What is…nasal irrigation?
If you suffer from clogged nasal passages and other upper respiratory ailments caused by allergies or sinusitis, you know how miserable the experience can be. One way to get some much-needed relief is through nasal irrigation, a therapy that uses a salt and water solution to flush out the nasal passages.
When your body starts fighting a virus or during an allergic reaction, it creates extra mucus, sometimes clogging the sinus cavities in your face. Nasal irrigation lets you flush out mucus and debris from the nose and sinuses. You also can use saline spray or nebulizers to moisten the mucus membranes.
One of the most popular nasal irrigation methods is the neti pot, which looks like a small, oddly shaped tea pot with a long spout. You fill it with a special saline solution, tilt your head over the sink at about a 45-degree angle, place the spout into your top nostril, and pour the solution into that nostril. The fluid travels through your nasal cavity and out the other nostril. Always wash the device after use and follow by drying it completely.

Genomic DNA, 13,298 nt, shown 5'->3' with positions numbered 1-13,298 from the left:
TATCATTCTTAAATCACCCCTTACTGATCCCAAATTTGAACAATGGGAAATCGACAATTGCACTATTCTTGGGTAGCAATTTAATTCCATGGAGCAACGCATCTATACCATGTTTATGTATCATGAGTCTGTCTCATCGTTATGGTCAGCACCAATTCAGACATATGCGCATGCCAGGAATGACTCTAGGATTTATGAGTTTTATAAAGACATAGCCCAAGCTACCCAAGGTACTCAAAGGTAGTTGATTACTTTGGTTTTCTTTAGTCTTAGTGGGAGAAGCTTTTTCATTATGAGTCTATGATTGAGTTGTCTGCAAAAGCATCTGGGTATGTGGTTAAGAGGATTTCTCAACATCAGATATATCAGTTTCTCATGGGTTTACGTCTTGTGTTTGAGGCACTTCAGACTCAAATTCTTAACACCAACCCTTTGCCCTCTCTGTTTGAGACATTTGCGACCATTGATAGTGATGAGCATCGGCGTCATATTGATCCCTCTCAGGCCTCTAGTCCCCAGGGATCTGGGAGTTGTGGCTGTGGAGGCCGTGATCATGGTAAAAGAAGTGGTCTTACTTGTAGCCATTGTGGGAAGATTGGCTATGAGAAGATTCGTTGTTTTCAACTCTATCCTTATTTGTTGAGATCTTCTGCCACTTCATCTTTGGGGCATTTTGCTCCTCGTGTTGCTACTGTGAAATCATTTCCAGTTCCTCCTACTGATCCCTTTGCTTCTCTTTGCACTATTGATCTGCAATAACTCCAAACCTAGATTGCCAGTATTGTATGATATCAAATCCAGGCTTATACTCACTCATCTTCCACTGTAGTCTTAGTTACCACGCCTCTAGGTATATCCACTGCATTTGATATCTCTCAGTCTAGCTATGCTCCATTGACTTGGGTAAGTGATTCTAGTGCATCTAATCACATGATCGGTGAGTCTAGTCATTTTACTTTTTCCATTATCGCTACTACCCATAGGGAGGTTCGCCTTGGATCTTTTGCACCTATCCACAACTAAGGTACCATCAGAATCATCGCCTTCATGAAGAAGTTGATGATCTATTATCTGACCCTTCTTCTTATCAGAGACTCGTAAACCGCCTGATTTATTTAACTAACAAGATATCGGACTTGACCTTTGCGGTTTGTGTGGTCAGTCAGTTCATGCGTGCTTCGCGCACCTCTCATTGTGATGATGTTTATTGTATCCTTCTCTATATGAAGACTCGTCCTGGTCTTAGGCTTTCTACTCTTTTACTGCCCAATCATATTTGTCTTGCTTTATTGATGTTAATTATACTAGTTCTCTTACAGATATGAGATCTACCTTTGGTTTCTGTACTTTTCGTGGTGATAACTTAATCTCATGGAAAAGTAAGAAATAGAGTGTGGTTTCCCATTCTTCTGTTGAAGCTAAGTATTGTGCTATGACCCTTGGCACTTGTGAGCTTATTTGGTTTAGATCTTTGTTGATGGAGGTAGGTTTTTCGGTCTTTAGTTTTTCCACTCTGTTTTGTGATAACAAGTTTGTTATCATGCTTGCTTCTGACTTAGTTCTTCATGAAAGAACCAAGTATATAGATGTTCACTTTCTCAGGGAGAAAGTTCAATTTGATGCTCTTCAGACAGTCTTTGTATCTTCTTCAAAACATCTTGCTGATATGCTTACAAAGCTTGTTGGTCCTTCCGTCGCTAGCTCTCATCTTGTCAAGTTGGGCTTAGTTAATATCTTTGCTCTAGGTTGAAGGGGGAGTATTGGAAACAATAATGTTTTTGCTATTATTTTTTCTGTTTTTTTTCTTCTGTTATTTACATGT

- The earliest record of nasal irrigation is found in the ancient Hindu practice of Ayurveda.
- Bulb syringes are often used for nasal irrigation for infants and children
- To avoid the risk of infection, it’s best not to use tap water, which may contain small amounts of bacteria that, in the nose, can be harmful.
- Experts recommend not irrigating more than once a day.
Clear the air
Whether or not nasal irrigation is right for you, clearing the air of allergens is a great way to prevent blocked nasal passages. Here’s how:
- To keep the air free of allergens when it’s hot, try to close windows and use the AC.
- Vacuum and dust regularly, including outside entryways, and wear a mask when cleaning.
- Cut down on clutter which traps dust and other allergens.
- Use a smart air purifier with a HEPA filter, like Coway Airmega, which can help keep the air clean.